Montessori: What Comes First?

In Montessori, when we follow the observations made by Maria Montessori and our own observations when we remove all culturally-imbedded bias, we discover some interesting things:

Writing come first. Followed by a discovery of reading. 

The adult provides the keys to writing, the child discovers he can read; the teacher has done less work, the child has found greater joy.

Cursive comes first. Following by a discovery of the ability to read and write in any writing style. 

The adult provides the keys to writing in cursive. The child discovers he can read anything in print and can replicate it when he needs to. The teacher again has done less work, the child has found greater joy in all the discoveries of the world around him.

Maria Montessori herself on writing, reading and cursive: 

Source: The Montessori Method by Maria Montessori pages 300-302

Coming into the school one day, I found that the directress had allowed the children to take the tables and chairs out upon the terrace, and was having school in the open air. A number of little ones were playing in the sun, while others were seated in a circle about the tables containing the sandpaper letters and the movable alphabet. 
A little apart sat the directress, holding upon her lap [Page 301]  a long narrow box full of written slips, and all along the edge of her box were little hands, fishing for the beloved cards. "You may not believe me," said the directress, "but it is more than an hour since we began this, and they are not satisfied yet!" We tried the experiment of bringing balls, and dolls to the children, but without result; such futilities had no power beside the joys of knowledge. 

Seeing these surprising results, I had already thought of testing the children with print, and had suggested that the directress print the word under the written word upon a number of slips. But the children forestalled us! There was in the hall a calendar upon which many of the words were printed in clear type, while others were done in Gothic characters. In their mania for reading the children began to look at this calendar, and, to my inexpressible amazement, read not only the print, but the Gothic script.
There therefore remained nothing but the presentation of a book, and I did not feel that any of those available were suited to our method. 
The mothers soon had proofs of the progress of their children; finding in the pockets of some of them little slips of paper upon which were written rough notes of marketing done; bread, salt, etc. Our children were making lists of the marketing they did for their mothers! Other mothers told us that their children no longer ran through the streets, but stopped to read the signs over the shops. 
A four-year-old boy, educated in a private house by the same method, surprised us in the following way. The child's father was a Deputy, and received many letters. He knew that his son had for two months been taught by means of exercises apt to facilitate the learning of read- [Page 302]  ing and writing, but he had paid slight attention to it, and, indeed, put little faith in the method. One day as he sat reading, with the boy playing near, a servant entered, and placed upon the table a large number of letters that had just arrived. The little boy turned his attention to these, and holding up each letter read aloud the address. To his father this seemed a veritable miracle.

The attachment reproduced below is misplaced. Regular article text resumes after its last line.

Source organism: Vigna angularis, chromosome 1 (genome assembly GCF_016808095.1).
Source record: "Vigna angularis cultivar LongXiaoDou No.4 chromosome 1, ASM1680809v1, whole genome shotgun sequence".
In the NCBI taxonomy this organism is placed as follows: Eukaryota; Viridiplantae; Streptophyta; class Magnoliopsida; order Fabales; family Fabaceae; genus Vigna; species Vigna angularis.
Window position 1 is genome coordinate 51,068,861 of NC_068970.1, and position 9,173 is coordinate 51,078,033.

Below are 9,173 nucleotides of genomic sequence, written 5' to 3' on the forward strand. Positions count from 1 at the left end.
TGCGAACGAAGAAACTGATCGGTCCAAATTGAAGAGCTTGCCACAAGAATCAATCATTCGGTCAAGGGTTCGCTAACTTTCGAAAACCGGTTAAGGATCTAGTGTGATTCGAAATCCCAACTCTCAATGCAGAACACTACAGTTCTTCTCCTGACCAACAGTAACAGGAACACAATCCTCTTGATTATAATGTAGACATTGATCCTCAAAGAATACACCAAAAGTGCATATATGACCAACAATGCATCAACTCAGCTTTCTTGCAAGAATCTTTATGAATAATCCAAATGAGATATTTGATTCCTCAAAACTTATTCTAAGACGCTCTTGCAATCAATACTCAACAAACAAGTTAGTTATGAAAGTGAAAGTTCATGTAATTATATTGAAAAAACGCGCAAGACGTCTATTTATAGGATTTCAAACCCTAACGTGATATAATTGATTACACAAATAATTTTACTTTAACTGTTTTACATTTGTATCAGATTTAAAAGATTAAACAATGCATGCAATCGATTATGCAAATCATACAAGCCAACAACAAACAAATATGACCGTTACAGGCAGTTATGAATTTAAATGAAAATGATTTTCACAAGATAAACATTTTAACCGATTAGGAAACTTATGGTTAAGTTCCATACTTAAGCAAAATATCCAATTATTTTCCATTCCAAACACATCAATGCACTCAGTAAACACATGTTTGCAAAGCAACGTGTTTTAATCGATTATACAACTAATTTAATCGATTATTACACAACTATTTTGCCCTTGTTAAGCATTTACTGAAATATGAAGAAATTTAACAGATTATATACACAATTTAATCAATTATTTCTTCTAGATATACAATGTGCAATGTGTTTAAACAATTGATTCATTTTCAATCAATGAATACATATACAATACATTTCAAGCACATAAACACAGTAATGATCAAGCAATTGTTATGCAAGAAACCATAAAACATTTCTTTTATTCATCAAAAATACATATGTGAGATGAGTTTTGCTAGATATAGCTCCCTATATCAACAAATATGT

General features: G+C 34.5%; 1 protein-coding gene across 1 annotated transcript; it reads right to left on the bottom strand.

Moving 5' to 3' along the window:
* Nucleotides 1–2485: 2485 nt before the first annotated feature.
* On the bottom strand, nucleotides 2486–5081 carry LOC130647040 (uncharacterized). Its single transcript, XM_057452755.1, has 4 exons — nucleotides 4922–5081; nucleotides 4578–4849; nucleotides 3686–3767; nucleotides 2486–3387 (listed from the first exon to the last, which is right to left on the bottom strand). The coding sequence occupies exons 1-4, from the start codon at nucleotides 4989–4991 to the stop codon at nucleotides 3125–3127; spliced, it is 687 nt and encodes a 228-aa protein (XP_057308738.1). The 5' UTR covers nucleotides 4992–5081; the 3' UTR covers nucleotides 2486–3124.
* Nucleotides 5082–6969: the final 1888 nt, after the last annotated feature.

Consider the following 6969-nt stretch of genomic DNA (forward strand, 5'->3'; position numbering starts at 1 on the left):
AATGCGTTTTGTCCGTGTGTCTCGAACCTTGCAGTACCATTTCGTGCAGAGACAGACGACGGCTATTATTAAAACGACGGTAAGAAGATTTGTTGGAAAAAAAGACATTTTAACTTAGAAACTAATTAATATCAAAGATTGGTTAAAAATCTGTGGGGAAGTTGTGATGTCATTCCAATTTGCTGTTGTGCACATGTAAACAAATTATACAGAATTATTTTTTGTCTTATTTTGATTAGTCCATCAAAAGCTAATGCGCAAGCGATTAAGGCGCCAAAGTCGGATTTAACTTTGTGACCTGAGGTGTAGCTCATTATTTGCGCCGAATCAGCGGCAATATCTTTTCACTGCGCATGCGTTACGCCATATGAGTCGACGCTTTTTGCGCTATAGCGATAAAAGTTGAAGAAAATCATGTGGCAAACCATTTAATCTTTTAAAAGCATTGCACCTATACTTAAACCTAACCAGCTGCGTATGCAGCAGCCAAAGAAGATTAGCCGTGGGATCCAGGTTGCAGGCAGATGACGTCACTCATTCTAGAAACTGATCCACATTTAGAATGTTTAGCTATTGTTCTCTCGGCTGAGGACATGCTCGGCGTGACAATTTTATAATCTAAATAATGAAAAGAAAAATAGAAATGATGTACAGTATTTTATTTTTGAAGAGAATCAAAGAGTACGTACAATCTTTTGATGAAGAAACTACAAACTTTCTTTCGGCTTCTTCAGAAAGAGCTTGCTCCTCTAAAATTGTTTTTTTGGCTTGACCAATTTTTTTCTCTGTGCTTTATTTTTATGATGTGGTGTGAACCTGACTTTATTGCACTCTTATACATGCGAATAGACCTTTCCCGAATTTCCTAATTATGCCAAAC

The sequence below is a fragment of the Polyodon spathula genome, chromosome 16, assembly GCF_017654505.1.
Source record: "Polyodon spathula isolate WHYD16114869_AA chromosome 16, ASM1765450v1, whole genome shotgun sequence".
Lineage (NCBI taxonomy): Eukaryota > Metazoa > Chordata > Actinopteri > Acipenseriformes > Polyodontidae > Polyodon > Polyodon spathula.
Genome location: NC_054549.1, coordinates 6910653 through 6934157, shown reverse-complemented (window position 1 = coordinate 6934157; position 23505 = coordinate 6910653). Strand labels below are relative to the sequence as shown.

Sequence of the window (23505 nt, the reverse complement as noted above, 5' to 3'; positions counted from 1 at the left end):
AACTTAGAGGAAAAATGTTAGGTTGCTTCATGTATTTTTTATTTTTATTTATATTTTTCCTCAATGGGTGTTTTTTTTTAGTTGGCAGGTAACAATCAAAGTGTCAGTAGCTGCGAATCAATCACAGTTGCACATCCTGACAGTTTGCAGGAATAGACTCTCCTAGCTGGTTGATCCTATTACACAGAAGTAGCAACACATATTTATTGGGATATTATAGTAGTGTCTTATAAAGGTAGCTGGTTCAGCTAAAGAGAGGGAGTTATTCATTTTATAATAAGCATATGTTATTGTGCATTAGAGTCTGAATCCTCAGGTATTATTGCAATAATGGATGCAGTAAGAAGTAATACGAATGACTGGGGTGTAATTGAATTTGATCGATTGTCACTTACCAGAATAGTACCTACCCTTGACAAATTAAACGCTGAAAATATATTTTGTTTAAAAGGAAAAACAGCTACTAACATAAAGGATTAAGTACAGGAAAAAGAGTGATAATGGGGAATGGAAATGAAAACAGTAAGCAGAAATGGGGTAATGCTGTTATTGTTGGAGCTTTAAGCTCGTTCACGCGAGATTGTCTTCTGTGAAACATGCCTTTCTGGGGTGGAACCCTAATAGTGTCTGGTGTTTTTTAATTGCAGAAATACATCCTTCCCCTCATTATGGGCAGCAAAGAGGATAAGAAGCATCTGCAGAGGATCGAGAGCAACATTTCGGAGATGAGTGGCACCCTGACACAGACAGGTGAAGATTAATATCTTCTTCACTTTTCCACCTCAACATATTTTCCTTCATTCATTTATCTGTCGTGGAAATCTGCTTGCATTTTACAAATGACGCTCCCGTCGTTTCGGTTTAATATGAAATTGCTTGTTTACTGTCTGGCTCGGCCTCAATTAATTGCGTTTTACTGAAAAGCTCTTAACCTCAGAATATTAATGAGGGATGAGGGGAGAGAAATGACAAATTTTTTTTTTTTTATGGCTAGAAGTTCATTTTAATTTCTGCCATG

As to the average time required for learning to read and write, experience would seem to show that, starting from the moment in which the child writes, the passage from such an inferior stage of the graphic language to the superior state of reading averages a fortnight. Security in reading is, however, arrived at much more slowly than perfection in writing. In the greater majority of cases the child who writes beautifully, still reads rather poorly.

A fortnight! Two WEEKS!?

Yes, it still happens today. But it happens when we give the children a strong foundation in aural awareness, then all the sandpaper letters (single letters and multi-letters) mixed together within 3-6 weeks, then they start writing with the movable alphabet (their OWN ideas) - and suddenly they are reading.


  1. So basically, what she is saying is that by providing cursive (or Gothic style, in her words) SPL and moveable alphabet, and letting them work through the sounds and then begin to write with the moveable alphabet, which transferred to writing with pencils on their own, they began to read?

    1. Gothic is a calligraphy-like print. She gave them cursive-cursive first ;)

      Yes, that is what she was saying.

    2. Oh, yes. I ask because I have gone slightly different routes teaching reading, but have recently acquired both SPL and MA and am curious to see how well things progress with my youngest and he gets more a foundation in Montessori methods before reading. With a child that is already through the beginning stages of reading, what would be the best way to begin incorporating the moveable alphabet? Basic spelling/word to picture matching or story telling first?

    3. Even if a child is already reading, I still start with the SPL as if we were at the beginning. Mostly because we are teaching "writing" with the SPL and MA - not reading directly. Of course, since reading skills are already there, we can proceed through faster; but the child still needs practice with strokes, building words with sounds, etc.

    4. Thank you! :) Hoping to also incorporate AAS with all of this :)

  2. Related Montessori Nugget will post June 1, 2015: